The fourth bedroom is currently a guest room and plays host to a rotating cast of people with nowhere better to spend the day. Usually, it's either Quentin's boyfriend Dean, who prefers to sleep alone, my friend Etienne's daughter Chelsea, or my friend Stacy's middle daughter Karen. Like I said, a constant stream of teenagers. Tybalt's nephew Raj is in Quentin's room what seems like three nights out of five, and I continue to hold out hope that my own daughter Gillian will eventually decide she's tired of hating me and take her turn at using up all the hot water. I like having a full house. It feels safer than the alternative.
Although that might be an artifact of my childhood. When I was alone with my mother in her tower, that was always when things got bad. When I was with Uncle Sylvester and my friends in Shadowed Hills, I was safe, and fed, and cared for. For me, home never happened in the building where it was supposed to live. I guess that's why I'm so determined to keep my doors open, and to keep the kids who tumble through my life as safe as I can. I want to be the kind of friend to them that my uncle was to me, back before he became my liege, back before I understood what we really were to one another.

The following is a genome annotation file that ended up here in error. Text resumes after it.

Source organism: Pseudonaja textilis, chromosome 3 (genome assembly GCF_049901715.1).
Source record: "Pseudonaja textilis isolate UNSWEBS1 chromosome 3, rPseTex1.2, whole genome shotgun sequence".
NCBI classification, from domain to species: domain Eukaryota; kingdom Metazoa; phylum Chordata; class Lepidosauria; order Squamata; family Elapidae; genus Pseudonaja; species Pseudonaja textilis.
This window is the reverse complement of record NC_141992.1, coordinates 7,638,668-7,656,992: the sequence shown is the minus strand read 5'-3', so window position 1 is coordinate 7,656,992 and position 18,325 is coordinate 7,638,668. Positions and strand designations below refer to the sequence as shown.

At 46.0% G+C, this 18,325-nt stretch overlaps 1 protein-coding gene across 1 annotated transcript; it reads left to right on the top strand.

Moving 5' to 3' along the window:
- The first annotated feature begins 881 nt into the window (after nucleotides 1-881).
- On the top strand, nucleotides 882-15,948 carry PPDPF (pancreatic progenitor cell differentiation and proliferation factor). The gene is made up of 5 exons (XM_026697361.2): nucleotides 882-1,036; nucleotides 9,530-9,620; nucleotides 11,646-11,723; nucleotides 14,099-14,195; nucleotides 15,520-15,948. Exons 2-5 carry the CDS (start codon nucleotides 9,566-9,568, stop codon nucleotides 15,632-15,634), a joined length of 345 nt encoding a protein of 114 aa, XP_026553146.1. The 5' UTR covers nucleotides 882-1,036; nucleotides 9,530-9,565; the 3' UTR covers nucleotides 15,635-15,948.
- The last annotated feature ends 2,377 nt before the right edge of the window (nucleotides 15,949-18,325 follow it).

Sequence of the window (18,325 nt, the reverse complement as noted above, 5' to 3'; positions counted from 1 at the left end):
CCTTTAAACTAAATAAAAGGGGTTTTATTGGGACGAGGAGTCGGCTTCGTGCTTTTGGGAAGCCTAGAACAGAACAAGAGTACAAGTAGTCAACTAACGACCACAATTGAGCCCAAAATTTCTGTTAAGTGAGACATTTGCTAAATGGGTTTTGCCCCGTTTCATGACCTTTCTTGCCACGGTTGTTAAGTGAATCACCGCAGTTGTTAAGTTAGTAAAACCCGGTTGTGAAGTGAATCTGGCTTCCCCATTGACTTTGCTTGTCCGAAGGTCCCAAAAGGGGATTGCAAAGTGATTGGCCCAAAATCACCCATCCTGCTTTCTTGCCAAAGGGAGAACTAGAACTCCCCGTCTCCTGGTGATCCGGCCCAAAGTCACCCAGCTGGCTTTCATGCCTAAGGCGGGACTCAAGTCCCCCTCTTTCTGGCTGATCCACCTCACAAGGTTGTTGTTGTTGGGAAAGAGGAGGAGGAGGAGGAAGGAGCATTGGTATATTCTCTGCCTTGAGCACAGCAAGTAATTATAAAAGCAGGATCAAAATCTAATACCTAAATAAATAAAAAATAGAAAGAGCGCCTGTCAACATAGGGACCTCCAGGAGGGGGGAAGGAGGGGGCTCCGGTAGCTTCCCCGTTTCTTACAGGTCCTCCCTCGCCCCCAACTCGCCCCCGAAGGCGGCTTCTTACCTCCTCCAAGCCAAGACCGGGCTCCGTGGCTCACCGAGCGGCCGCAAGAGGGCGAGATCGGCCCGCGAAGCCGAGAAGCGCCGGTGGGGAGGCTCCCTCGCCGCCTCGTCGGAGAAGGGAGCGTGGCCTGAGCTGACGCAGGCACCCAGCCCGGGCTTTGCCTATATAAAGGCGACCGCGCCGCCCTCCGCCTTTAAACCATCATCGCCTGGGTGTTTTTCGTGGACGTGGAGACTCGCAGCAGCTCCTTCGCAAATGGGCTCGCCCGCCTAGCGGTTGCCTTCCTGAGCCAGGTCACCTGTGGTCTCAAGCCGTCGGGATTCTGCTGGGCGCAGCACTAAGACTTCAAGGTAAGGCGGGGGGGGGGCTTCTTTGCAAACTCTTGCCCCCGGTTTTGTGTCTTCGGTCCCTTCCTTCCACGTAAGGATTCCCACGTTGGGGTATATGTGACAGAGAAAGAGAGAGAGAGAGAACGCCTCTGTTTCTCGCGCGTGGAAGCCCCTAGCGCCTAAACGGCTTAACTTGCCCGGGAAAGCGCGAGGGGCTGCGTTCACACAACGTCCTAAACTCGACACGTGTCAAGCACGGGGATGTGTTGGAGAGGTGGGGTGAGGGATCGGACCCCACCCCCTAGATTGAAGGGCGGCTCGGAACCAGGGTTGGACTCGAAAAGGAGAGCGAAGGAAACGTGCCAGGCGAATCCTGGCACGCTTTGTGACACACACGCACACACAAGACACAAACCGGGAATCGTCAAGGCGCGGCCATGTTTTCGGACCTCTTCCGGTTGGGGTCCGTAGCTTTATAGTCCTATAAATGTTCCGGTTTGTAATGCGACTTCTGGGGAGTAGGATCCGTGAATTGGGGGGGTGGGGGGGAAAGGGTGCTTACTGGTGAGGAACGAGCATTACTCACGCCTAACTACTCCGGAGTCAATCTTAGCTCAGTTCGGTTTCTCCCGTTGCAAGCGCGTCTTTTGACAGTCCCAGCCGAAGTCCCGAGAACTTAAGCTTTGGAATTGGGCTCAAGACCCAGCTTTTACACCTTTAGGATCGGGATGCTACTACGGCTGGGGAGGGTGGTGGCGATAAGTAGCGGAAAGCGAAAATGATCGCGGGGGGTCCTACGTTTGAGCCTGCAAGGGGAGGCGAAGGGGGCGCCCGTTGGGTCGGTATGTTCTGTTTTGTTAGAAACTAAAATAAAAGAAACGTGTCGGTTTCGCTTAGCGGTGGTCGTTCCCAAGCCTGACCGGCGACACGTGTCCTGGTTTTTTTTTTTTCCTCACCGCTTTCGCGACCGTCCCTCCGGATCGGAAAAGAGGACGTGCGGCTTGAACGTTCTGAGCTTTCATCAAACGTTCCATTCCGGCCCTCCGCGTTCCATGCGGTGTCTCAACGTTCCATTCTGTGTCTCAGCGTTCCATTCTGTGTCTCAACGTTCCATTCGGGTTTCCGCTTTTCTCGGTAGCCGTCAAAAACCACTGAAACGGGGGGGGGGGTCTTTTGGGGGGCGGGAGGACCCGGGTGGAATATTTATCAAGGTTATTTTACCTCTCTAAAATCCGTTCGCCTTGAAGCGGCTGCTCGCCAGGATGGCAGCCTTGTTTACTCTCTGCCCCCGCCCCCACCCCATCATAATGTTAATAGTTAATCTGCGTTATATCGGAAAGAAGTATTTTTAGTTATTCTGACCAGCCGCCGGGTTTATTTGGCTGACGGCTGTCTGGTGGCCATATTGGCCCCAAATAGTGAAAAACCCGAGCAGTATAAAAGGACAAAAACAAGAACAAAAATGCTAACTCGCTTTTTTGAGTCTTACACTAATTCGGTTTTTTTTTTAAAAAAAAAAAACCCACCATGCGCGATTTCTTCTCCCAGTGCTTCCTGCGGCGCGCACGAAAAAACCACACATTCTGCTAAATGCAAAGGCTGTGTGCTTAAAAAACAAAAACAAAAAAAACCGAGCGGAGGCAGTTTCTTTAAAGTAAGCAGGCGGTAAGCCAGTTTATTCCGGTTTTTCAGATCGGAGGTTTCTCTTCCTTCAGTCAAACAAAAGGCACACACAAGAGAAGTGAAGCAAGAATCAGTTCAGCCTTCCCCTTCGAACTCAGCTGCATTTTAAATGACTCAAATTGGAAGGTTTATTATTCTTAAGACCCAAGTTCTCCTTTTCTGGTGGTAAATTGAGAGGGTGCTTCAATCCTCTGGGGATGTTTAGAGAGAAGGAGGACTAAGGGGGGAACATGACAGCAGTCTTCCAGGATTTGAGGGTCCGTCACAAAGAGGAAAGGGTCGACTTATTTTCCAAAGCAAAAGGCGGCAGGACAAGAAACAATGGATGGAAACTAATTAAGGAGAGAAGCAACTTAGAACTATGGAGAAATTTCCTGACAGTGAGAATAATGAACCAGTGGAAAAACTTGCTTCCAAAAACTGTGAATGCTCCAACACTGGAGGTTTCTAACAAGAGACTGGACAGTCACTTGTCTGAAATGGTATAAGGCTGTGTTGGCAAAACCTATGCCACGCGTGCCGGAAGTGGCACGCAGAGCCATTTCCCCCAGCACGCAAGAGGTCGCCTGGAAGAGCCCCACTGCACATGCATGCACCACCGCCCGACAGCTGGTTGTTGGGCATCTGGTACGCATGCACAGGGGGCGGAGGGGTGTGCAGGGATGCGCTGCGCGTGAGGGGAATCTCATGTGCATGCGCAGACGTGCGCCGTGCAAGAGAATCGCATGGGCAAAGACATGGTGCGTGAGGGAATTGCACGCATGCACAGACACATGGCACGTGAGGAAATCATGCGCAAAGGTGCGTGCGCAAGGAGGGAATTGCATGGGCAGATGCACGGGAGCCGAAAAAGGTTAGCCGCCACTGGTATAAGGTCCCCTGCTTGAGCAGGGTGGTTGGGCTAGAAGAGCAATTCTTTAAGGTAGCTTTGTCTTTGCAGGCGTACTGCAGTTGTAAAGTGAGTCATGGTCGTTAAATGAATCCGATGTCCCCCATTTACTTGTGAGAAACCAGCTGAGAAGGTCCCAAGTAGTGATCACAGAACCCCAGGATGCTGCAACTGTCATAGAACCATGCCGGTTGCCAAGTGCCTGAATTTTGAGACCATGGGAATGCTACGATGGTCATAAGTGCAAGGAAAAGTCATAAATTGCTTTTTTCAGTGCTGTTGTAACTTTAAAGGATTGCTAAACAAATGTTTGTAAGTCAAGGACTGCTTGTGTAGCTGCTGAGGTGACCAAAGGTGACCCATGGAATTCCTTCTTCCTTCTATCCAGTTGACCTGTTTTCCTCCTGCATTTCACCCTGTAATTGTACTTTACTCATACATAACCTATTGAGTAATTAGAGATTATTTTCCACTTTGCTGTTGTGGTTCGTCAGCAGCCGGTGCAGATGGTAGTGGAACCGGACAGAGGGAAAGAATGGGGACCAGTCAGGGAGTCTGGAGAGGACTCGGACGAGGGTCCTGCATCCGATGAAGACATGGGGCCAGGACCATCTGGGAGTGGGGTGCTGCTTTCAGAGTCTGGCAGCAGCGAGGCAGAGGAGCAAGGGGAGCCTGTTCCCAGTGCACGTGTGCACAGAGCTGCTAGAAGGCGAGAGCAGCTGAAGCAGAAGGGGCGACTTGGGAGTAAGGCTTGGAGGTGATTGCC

Growing up doesn't mean getting over everything that happened to us as children. It just means calcifying it and never letting go.
May grabbed another bridal magazine, flipping it open to a picture of a bride who was wearing so much lace and beadwork that it was a miracle she could stand under her own power. Wait. Maybe she wasn't standing. Maybe the dress was doing it for her. It certainly looked stiff enough.